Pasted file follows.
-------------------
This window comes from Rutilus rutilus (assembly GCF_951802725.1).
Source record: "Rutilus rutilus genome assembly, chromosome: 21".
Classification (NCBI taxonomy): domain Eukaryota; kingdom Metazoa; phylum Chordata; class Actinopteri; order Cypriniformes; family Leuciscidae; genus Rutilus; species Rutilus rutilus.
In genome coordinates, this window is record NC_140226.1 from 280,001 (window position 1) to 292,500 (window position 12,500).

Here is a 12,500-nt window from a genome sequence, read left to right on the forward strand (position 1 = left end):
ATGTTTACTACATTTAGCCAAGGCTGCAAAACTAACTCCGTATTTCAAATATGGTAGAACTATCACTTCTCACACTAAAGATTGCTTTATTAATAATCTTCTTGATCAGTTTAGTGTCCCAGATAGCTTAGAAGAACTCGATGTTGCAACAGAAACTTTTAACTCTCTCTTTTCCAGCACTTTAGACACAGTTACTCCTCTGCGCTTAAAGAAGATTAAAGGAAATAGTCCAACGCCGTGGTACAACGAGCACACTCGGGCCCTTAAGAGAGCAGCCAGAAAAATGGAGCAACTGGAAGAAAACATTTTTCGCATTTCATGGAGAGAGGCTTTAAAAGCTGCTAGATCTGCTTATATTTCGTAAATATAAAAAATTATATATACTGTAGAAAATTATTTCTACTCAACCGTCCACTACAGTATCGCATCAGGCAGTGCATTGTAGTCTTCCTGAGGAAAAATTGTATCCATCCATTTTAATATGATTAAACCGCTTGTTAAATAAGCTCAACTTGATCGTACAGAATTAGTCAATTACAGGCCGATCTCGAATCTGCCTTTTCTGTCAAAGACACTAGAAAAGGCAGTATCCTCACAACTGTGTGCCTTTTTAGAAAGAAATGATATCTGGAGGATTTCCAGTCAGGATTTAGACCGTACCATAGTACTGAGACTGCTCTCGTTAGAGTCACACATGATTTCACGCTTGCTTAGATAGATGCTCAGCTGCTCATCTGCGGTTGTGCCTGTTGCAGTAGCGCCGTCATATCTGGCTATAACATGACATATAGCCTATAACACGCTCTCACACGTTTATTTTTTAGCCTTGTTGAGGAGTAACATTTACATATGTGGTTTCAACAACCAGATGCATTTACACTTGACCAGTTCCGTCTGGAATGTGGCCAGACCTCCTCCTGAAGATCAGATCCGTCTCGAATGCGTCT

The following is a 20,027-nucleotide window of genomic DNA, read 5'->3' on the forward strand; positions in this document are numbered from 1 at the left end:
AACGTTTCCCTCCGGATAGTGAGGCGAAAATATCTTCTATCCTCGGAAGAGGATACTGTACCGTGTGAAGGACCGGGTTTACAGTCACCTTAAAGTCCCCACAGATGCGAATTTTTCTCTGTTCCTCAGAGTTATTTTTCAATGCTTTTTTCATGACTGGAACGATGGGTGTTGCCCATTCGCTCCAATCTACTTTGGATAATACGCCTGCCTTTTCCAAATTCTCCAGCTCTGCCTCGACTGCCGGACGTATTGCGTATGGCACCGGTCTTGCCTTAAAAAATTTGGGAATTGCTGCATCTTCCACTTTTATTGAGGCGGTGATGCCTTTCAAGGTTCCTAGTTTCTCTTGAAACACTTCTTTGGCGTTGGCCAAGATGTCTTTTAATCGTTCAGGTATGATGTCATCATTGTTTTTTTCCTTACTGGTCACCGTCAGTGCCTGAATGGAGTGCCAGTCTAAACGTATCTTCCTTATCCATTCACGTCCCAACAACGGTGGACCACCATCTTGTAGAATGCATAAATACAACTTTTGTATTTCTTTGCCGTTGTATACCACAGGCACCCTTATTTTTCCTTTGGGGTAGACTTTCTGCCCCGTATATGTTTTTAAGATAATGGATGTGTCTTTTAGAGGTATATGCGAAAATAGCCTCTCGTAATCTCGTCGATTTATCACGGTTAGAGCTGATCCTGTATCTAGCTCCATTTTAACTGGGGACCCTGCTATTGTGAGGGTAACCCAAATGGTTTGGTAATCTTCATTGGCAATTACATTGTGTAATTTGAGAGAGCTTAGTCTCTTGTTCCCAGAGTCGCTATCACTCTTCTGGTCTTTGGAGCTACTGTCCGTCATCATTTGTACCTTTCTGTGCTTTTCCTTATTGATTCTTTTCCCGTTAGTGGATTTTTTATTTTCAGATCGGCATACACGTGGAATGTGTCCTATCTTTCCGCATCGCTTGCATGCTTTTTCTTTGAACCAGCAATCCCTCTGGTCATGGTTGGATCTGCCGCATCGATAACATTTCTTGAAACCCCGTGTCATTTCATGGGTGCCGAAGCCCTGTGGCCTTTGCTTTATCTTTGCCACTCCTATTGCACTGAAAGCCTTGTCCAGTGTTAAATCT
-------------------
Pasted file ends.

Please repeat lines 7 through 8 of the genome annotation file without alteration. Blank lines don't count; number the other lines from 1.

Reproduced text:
The following is a 20,027-nucleotide window of genomic DNA, read 5'->3' on the forward strand; positions in this document are numbered from 1 at the left end:
AACGTTTCCCTCCGGATAGTGAGGCGAAAATATCTTCTATCCTCGGAAGAGGATACTGTACCGTGTGAAGGACCGGGTTTACAGTCACCTTAAAGTCCCCACAGATGCGAATTTTTCTCTGTTCCTCAGAGTTATTTTTCAATGCTTTTTTCATGACTGGAACGATGGGTGTTGCCCATTCGCTCCAATCTACTTTGGATAATACGCCTGCCTTTTCCAAATTCTCCAGCTCTGCCTCGACTGCCGGACGTATTGCGTATGGCACCGGTCTTGCCTTAAAAAATTTGGGAATTGCTGCATCTTCCACTTTTATTGAGGCGGTGATGCCTTTCAAGGTTCCTAGTTTCTCTTGAAACACTTCTTTGGCGTTGGCCAAGATGTCTTTTAATCGTTCAGGTATGATGTCATCATTGTTTTTTTCCTTACTGGTCACCGTCAGTGCCTGAATGGAGTGCCAGTCTAAACGTATCTTCCTTATCCATTCACGTCCCAACAACGGTGGACCACCATCTTGTAGAATGCATAAATACAACTTTTGTATTTCTTTGCCGTTGTATACCACAGGCACCCTTATTTTTCCTTTGGGGTAGACTTTCTGCCCCGTATATGTTTTTAAGATAATGGATGTGTCTTTTAGAGGTATATGCGAAAATAGCCTCTCGTAATCTCGTCGATTTATCACGGTTAGAGCTGATCCTGTATCTAGCTCCATTTTAACTGGGGACCCTGCTATTGTGAGGGTAACCCAAATGGTTTGGTAATCTTCATTGGCAATTACATTGTGTAATTTGAGAGAGCTTAGTCTCTTGTTCCCAGAGTCGCTATCACTCTTCTGGTCTTTGGAGCTACTGTCCGTCATCATTTGTACCTTTCTGTGCTTTTCCTTATTGATTCTTTTCCCGTTAGTGGATTTTTTATTTTCAGATCGGCATACACGTGGAATGTGTCCTATCTTTCCGCATCGCTTGCATGCTTTTTCTTTGAACCAGCAATCCCTCTGGTCATGGTTGGATCTGCCGCATCGATAACATTTCTTGAAACCCCGTGTCATTTCATGGGTGCCGAAGCCCTGTGGCCTTTGCTTTATCTTTGCCACTCCTATTGCACTGAAAGCCTTGTCCAGTGTTAAATCT